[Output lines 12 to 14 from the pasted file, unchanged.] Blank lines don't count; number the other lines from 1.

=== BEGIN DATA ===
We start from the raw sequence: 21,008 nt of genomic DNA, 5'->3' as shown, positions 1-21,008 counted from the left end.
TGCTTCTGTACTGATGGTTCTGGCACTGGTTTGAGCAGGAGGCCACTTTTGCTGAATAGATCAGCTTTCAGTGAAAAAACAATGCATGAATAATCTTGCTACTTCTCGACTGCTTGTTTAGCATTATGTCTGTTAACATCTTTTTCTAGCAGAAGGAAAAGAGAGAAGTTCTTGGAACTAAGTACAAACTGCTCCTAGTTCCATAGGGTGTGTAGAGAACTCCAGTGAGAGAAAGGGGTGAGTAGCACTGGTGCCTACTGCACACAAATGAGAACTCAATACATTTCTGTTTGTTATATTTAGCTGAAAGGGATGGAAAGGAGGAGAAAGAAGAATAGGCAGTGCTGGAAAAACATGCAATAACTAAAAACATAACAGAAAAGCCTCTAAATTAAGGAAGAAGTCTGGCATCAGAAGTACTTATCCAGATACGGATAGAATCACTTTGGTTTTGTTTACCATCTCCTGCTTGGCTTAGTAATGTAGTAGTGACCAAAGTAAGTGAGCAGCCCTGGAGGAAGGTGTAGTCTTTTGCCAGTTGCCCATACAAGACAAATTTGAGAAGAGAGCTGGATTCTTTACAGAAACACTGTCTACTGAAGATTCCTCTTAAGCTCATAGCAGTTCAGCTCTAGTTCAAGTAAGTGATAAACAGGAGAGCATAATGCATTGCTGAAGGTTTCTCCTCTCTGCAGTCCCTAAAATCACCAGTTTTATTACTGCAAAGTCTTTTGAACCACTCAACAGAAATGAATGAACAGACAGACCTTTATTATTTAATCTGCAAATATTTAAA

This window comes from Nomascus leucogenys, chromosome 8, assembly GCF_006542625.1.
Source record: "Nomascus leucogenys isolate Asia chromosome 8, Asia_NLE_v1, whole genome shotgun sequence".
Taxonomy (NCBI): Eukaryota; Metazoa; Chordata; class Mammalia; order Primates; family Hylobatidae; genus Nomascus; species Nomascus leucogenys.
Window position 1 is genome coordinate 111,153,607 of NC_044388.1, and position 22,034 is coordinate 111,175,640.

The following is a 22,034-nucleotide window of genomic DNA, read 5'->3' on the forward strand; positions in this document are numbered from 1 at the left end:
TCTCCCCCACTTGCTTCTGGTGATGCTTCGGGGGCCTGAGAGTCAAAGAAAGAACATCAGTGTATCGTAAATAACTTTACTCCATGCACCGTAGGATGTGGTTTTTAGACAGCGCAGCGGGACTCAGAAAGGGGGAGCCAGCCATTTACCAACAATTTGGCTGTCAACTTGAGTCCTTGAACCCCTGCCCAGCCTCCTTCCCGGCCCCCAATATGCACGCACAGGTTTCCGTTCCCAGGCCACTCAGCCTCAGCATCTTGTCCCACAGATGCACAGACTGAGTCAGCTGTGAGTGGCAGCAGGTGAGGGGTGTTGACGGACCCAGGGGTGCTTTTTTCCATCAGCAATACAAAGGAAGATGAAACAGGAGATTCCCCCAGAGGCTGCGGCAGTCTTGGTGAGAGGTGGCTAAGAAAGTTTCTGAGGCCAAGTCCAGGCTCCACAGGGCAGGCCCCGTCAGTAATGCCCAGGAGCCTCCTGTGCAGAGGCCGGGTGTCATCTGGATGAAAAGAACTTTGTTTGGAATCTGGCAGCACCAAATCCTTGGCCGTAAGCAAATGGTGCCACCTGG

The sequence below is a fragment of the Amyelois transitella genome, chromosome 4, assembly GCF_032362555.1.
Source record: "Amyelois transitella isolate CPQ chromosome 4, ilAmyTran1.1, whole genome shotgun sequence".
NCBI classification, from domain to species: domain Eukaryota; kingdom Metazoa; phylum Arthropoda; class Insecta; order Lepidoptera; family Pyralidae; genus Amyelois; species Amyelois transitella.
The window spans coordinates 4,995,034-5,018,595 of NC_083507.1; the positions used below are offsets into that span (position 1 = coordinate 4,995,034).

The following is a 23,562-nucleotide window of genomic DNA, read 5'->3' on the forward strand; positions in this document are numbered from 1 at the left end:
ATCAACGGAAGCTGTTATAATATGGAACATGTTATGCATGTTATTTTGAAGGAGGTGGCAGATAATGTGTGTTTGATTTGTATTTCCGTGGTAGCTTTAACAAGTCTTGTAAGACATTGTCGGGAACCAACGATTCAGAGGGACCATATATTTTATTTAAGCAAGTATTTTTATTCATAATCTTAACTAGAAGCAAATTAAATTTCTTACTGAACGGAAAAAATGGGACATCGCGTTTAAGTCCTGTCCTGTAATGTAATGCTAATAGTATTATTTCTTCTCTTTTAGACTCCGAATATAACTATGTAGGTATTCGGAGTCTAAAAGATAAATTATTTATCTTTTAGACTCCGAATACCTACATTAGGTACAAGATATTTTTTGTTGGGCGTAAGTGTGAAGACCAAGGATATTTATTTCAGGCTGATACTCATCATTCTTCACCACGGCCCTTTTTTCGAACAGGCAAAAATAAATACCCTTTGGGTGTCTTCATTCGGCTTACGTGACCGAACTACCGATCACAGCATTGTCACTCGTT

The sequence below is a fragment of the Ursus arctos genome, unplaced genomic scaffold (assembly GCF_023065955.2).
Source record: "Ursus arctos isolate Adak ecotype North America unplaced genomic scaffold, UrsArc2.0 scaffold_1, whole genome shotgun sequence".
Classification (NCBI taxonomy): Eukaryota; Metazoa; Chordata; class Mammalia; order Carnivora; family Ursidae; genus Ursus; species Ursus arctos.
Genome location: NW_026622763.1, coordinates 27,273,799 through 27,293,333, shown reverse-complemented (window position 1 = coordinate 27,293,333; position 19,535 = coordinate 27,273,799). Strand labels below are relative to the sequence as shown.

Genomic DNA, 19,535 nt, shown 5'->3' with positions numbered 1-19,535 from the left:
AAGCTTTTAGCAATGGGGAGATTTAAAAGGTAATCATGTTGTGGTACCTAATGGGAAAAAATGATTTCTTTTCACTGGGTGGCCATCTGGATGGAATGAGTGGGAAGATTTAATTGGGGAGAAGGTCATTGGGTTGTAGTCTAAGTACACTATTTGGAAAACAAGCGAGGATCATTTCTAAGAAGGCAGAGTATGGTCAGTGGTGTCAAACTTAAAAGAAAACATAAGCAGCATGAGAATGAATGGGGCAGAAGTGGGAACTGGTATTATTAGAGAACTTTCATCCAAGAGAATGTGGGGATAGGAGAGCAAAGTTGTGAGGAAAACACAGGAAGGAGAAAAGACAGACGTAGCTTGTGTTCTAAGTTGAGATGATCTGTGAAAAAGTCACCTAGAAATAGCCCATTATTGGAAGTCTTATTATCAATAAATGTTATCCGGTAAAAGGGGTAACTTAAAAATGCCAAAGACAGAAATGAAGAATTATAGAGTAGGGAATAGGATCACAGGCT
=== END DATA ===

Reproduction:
The window spans coordinates 4,995,034-5,018,595 of NC_083507.1; the positions used below are offsets into that span (position 1 = coordinate 4,995,034).

The following is a 23,562-nucleotide window of genomic DNA, read 5'->3' on the forward strand; positions in this document are numbered from 1 at the left end:
ATCAACGGAAGCTGTTATAATATGGAACATGTTATGCATGTTATTTTGAAGGAGGTGGCAGATAATGTGTGTTTGATTTGTATTTCCGTGGTAGCTTTAACAAGTCTTGTAAGACATTGTCGGGAACCAACGATTCAGAGGGACCATATATTTTATTTAAGCAAGTATTTTTATTCATAATCTTAACTAGAAGCAAATTAAATTTCTTACTGAACGGAAAAAATGGGACATCGCGTTTAAGTCCTGTCCTGTAATGTAATGCTAATAGTATTATTTCTTCTCTTTTAGACTCCGAATATAACTATGTAGGTATTCGGAGTCTAAAAGATAAATTATTTATCTTTTAGACTCCGAATACCTACATTAGGTACAAGATATTTTTTGTTGGGCGTAAGTGTGAAGACCAAGGATATTTATTTCAGGCTGATACTCATCATTCTTCACCACGGCCCTTTTTTCGAACAGGCAAAAATAAATACCCTTTGGGTGTCTTCATTCGGCTTACGTGACCGAACTACCGATCACAGCATTGTCACTCGTT